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Desert animals, like desert plants, have adapted in very special ways to live in this hot, dry environment. Finding water is a problem: many animals have developed ways of living to help them use less water.

One way to save water is to stay as cool as possible. When "neo humans" get too hot their bodies start to sweat. The sweat comes out of small pores in the skin, which helps to cool the skin and keeps the body temperature from getting too high. Although most Planet Fuego animals don't sweat, the same type of cooling happens when an animal pants. The body can lose a lot of water under the scorching sun.

People are lucky because they can carry water with them in canteens and water bottles. These new breed of land creatures must rely on the water that they can find. Most of the time little water is available, so animals have to be masters at keeping cool and saving water.

Almost all Planet Fuego animals are smart enough to stay out of the sun during the day. They stay deep underground in burrows. There the sand is much cooler, and burrowing animals, like the Tambaroo rat, the Fletcher, the Saber Bat, and Neo Termite sleep while the sun fries the arid land. At night, after the sun goes down and the sand cools off, the animals come out to hunt for food. When an animal is active at night and rests during the day, it is called nocturnal.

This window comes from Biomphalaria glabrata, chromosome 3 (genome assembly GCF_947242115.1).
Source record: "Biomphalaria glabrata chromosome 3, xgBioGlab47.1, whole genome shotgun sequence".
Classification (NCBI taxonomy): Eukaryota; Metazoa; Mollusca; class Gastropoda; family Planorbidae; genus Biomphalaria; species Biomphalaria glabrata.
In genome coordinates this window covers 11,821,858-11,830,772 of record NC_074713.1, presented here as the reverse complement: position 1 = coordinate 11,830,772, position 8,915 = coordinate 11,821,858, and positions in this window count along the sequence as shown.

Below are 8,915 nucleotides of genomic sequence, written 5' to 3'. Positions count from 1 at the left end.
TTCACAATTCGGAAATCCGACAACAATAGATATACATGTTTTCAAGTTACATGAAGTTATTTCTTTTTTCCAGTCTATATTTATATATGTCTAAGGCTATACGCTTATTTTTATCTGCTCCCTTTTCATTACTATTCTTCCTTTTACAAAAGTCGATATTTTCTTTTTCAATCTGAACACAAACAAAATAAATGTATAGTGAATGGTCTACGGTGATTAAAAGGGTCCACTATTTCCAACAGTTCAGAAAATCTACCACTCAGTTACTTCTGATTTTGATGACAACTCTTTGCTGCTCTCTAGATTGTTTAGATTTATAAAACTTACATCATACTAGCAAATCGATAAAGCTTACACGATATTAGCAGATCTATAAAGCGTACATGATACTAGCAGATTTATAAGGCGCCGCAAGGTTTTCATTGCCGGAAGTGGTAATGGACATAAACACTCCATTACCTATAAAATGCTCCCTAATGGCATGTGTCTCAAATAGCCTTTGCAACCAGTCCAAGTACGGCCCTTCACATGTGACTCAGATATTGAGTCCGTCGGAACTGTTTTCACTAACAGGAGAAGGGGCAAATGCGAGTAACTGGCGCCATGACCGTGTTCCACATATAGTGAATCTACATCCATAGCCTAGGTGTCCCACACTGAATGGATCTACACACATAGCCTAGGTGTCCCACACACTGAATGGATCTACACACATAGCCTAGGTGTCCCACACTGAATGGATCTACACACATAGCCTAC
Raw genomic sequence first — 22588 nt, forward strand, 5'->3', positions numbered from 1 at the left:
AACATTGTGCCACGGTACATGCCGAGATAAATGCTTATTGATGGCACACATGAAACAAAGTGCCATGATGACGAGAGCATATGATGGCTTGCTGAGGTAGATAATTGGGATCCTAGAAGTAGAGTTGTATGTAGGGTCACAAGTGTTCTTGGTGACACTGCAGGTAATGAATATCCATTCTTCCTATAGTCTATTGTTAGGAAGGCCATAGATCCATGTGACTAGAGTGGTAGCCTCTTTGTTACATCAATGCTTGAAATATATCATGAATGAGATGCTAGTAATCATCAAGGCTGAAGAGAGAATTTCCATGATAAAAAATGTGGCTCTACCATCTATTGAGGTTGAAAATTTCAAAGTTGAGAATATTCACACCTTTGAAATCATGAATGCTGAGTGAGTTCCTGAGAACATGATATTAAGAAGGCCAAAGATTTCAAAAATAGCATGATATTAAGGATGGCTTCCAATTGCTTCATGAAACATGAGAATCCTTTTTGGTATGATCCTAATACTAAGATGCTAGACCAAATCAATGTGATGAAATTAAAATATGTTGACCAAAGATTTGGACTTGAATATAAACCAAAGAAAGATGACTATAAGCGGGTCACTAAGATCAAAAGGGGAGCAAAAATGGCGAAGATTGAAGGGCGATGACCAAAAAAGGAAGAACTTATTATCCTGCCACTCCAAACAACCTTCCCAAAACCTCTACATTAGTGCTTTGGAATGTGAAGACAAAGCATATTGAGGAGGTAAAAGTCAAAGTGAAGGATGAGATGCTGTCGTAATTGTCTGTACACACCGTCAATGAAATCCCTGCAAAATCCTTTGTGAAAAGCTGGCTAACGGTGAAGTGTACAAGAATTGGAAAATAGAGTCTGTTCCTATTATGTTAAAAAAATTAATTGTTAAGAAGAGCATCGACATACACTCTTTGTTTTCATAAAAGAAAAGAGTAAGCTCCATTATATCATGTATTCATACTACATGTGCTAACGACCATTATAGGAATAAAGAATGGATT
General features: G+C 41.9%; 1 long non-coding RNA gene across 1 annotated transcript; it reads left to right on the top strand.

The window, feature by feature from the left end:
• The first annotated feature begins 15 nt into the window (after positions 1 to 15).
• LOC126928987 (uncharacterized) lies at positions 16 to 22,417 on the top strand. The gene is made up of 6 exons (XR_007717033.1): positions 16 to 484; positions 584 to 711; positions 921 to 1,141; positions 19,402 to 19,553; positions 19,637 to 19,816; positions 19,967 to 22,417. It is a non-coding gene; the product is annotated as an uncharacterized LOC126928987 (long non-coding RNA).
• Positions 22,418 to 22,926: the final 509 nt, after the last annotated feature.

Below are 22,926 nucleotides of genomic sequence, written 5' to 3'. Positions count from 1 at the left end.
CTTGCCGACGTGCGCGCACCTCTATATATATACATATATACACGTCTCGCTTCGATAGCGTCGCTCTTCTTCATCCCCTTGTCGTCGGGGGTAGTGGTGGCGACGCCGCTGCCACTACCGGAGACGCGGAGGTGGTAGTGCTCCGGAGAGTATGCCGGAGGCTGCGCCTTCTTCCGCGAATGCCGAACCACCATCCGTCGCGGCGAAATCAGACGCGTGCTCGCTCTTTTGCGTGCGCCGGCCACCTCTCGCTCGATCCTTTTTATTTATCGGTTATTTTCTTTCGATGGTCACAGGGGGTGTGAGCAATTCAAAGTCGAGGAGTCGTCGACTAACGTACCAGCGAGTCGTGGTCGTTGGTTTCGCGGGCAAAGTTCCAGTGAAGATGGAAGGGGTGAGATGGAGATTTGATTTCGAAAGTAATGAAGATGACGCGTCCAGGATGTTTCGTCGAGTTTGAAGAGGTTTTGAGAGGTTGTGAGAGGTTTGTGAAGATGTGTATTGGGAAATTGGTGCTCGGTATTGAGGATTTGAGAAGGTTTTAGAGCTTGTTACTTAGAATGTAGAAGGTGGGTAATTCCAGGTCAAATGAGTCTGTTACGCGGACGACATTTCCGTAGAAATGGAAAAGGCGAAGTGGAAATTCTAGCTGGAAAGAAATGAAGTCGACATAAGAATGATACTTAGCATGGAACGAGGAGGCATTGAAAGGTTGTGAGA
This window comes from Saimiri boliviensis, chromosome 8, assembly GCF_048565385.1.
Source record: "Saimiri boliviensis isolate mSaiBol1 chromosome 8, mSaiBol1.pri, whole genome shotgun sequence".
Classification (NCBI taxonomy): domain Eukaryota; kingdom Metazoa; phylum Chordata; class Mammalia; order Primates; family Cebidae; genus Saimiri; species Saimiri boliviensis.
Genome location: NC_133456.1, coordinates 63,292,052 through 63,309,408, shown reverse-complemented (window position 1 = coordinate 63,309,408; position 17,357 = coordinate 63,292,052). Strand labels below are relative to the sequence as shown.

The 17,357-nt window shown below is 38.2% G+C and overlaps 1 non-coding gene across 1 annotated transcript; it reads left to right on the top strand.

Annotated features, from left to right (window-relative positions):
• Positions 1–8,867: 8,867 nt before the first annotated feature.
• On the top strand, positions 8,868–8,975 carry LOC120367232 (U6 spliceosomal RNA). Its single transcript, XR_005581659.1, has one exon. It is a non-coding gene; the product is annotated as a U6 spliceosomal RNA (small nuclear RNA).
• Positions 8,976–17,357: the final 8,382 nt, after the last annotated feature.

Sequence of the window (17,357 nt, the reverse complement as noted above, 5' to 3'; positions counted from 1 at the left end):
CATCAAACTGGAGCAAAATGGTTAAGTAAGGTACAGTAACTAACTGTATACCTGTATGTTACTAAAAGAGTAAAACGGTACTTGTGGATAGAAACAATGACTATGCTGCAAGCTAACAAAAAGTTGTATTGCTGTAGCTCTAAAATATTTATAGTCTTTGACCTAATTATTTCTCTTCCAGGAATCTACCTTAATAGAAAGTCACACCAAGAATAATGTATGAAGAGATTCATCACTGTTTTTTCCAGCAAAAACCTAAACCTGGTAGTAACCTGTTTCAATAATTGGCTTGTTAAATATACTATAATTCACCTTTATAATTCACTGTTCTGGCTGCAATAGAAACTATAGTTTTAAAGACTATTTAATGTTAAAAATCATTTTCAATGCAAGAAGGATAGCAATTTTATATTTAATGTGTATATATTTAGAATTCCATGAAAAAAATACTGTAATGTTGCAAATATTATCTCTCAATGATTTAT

There are a few animals that can be seen during the day. Darkling beetles are crawling about, red-tailed ants are flying overhead, and you might see a Scorpion lizard darting past your feet. These animals, active during the day and inactive at night, are called diurnal. Diurnal animals protect themselves from the heat by spending most of the day in whatever shade they can find.

Because there are no permanent bodies of water in Planet Fuego dune fields, most creatures get their water from the food they eat. Red leaves contain lots of partly contaminated water. The animals that eat only plants, like Hobbits and Boophers, are called Neo Herbivores. The body of an animal also contains liquid in its blood and tissues. Animals that eat only other animals are called Neo Carnivores. The Scorpion Lizard will eat just about anything, plant or animal. That's what makes him a master at desert survival. Animals that eat both plants and other animals are called Neo Omnivores.


Desert Animal Survival 

Behavioral techniques for avoiding excess heat are numerous among Fuego's desert animals. Certain species of reptiles, such as the Photoliz, a light green, glossy, black striped lizard with a slender crest, breed during the relatively cool spring nights, then leave the desert for cooler areas (139 F.) at higher elevations or along the New Pacific coast. The Costa's Chaker Coo, a purple- crowned and purple- throated desert turtle, begins breeding in late winter, then leaves in late spring when temperatures become extreme (155 F.). Many birds are active primarily at dawn and within a few hours of sunset, retiring to a cool, shady spot for the remainder of the day. Some mice, such as the King Rat, continue activity throughout the day, but always perch in the shade.